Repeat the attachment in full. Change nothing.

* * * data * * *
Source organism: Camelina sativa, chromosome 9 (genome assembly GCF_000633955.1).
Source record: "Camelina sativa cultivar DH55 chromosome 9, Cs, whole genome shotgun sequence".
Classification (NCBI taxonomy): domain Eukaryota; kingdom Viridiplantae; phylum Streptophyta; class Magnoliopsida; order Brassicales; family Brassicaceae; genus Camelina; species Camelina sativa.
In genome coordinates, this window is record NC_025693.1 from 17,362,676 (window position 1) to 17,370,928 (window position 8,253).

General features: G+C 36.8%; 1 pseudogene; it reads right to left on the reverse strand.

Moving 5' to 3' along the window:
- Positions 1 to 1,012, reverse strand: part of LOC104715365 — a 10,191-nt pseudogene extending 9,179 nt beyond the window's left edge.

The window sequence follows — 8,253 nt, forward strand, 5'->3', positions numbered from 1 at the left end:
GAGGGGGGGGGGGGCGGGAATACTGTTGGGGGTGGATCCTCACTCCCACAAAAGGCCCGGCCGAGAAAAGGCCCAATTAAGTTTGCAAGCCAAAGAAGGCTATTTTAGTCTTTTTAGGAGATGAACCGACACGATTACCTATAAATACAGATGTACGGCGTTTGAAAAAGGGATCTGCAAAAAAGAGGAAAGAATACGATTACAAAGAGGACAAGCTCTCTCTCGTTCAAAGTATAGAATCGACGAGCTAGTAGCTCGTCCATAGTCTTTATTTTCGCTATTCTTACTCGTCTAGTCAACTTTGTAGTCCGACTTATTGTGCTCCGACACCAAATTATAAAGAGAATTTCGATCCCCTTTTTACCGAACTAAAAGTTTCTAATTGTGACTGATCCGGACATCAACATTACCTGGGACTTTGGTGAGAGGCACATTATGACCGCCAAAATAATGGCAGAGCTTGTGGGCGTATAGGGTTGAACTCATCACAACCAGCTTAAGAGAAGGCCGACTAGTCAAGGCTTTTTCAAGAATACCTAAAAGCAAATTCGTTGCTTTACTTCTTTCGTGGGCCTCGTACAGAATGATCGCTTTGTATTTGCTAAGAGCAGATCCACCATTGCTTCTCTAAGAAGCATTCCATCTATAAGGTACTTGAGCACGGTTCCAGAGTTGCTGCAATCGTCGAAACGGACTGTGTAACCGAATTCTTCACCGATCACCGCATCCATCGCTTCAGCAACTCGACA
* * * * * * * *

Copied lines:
Source organism: Camelina sativa, chromosome 9 (genome assembly GCF_000633955.1).
Source record: "Camelina sativa cultivar DH55 chromosome 9, Cs, whole genome shotgun sequence".
Classification (NCBI taxonomy): domain Eukaryota; kingdom Viridiplantae; phylum Streptophyta; class Magnoliopsida; order Brassicales; family Brassicaceae; genus Camelina; species Camelina sativa.
In genome coordinates, this window is record NC_025693.1 from 17,362,676 (window position 1) to 17,370,928 (window position 8,253).

General features: G+C 36.8%; 1 pseudogene; it reads right to left on the reverse strand.

Moving 5' to 3' along the window:
- Positions 1 to 1,012, reverse strand: part of LOC104715365 — a 10,191-nt pseudogene extending 9,179 nt beyond the window's left edge.

The window sequence follows — 8,253 nt, forward strand, 5'->3', positions numbered from 1 at the left end:
GAGGGGGGGGGGGGCGGGAATACTGTTGGGGGTGGATCCTCACTCCCACAAAAGGCCCGGCCGAGAAAAGGCCCAATTAAGTTTGCAAGCCAAAGAAGGCTATTTTAGTCTTTTTAGGAGATGAACCGACACGATTACCTATAAATACAGATGTACGGCGTTTGAAAAAGGGATCTGCAAAAAAGAGGAAAGAATACGATTACAAAGAGGACAAGCTCTCTCTCGTTCAAAGTATAGAATCGACGAGCTAGTAGCTCGTCCATAGTCTTTATTTTCGCTATTCTTACTCGTCTAGTCAACTTTGTAGTCCGACTTATTGTGCTCCGACACCAAATTATAAAGAGAATTTCGATCCCCTTTTTACCGAACTAAAAGTTTCTAATTGTGACTGATCCGGACATCAACATTACCTGGGACTTTGGTGAGAGGCACATTATGACCGCCAAAATAATGGCAGAGCTTGTGGGCGTATAGGGTTGAACTCATCACAACCAGCTTAAGAGAAGGCCGACTAGTCAAGGCTTTTTCAAGAATACCTAAAAGCAAATTCGTTGCTTTACTTCTTTCGTGGGCCTCGTACAGAATGATCGCTTTGTATTTGCTAAGAGCAGATCCACCATTGCTTCTCTAAGAAGCATTCCATCTATAAGGTACTTGAGCACGGTTCCAGAGTTGCTGCAATCGTCGAAACGGACTGTGTAACCGAATTCTTCACCGATCACCGCATCCATCGCTTCAGCAACTCGACA